Superfluity still supporting community through pandemic April 15, 2021 @ 1:40pm

Phyllis from Superfluity is just one of many volunteers

On the wall at Stettler Superfluity is a framed list that shows sixty-four organizations Superfluity donated to in 2019. Many of the names on this list are yearly recipients of Superfluity’s hard work and generous spirit. Stettler Regional Child Care, Stettler Ambulance, and Stettler & District Handibus are just a few of the organizations that depend on the organization that is made up of all volunteers and one contractor cleaner.

Superfluity Chair, Lori Larocque, says the group focuses on donating to groups that are within the Stettler and District, but also helps one-off groups and occasional individuals when referred to them by the FCSS.

Since the organization’s inception in 1980, Superfluity has donated over 1 million dollars. Larocque says they have spoken with people at other thrift shops, and they are amazed at how much money Superfluity is able to donate.

“This Community is amazing in way of support.”- Lindsey Laroque, Superfluity Board Chair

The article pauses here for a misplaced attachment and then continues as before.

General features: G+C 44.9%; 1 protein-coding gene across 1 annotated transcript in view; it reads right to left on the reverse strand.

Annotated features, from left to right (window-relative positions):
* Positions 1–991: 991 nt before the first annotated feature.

Laroque notes that oftentimes volunteers pay for supplies out of their own pocket, allowing Superfluity to keep their costs down, and their donations up. Prior to COVID, the store operated on around 150 regular volunteers. However, with COVID they have been down to half this amount. Many of the volunteers (most of whom are seniors) have chosen to remain ‘off the roster’ as a precaution. Despite the lower numbers of volunteers, she credits them for keeping things going.

A few times over the last year, they’ve had to temporarily suspend taking donations while the volunteers have sorted items, but the donation freeze is only temporary until the volunteers can catch up again. Laroque explains they constantly discuss increasing storage only to be deterred by the fact it cuts down on their sales area.

Larocque says they take a variety of items including clothes, books, toys, and even small appliances but are unable to take large furniture items, and often stay away from used electronics since they can never be certain of the condition.

Larocque explains their costs have gone up recently to cover the increased expenses of cleaning and sanitizing donated items, and they are considering government grants to help.

Even if you’re not a thrift store shopper, volunteers invite people to come to the store and see what they do.

Carson Ellis, Reporter